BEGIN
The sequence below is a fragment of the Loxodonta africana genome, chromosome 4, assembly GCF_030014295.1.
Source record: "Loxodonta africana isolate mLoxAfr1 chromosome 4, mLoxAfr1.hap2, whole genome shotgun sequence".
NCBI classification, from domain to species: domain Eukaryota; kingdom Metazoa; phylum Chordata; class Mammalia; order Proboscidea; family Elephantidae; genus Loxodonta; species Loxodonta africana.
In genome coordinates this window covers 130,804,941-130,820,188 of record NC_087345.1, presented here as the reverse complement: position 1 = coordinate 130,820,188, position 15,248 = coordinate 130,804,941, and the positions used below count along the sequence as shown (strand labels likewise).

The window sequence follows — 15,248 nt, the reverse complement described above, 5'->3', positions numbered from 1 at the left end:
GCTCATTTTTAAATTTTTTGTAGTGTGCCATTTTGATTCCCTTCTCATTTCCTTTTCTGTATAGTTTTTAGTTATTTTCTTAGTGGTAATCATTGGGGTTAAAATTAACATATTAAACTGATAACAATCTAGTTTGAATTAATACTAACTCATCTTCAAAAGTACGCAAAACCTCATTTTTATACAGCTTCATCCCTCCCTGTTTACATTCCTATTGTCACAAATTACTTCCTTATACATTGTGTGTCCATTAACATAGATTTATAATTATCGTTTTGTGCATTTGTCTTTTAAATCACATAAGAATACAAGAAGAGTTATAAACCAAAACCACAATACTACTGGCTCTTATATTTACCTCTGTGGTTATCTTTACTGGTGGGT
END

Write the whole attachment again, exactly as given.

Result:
The sequence below is a fragment of the Loxodonta africana genome, chromosome 4, assembly GCF_030014295.1.
Source record: "Loxodonta africana isolate mLoxAfr1 chromosome 4, mLoxAfr1.hap2, whole genome shotgun sequence".
NCBI classification, from domain to species: domain Eukaryota; kingdom Metazoa; phylum Chordata; class Mammalia; order Proboscidea; family Elephantidae; genus Loxodonta; species Loxodonta africana.
In genome coordinates this window covers 130,804,941-130,820,188 of record NC_087345.1, presented here as the reverse complement: position 1 = coordinate 130,820,188, position 15,248 = coordinate 130,804,941, and the positions used below count along the sequence as shown (strand labels likewise).

The window sequence follows — 15,248 nt, the reverse complement described above, 5'->3', positions numbered from 1 at the left end:
GCTCATTTTTAAATTTTTTGTAGTGTGCCATTTTGATTCCCTTCTCATTTCCTTTTCTGTATAGTTTTTAGTTATTTTCTTAGTGGTAATCATTGGGGTTAAAATTAACATATTAAACTGATAACAATCTAGTTTGAATTAATACTAACTCATCTTCAAAAGTACGCAAAACCTCATTTTTATACAGCTTCATCCCTCCCTGTTTACATTCCTATTGTCACAAATTACTTCCTTATACATTGTGTGTCCATTAACATAGATTTATAATTATCGTTTTGTGCATTTGTCTTTTAAATCACATAAGAATACAAGAAGAGTTATAAACCAAAACCACAATACTACTGGCTCTTATATTTACCTCTGTGGTTATCTTTACTGGTGGGT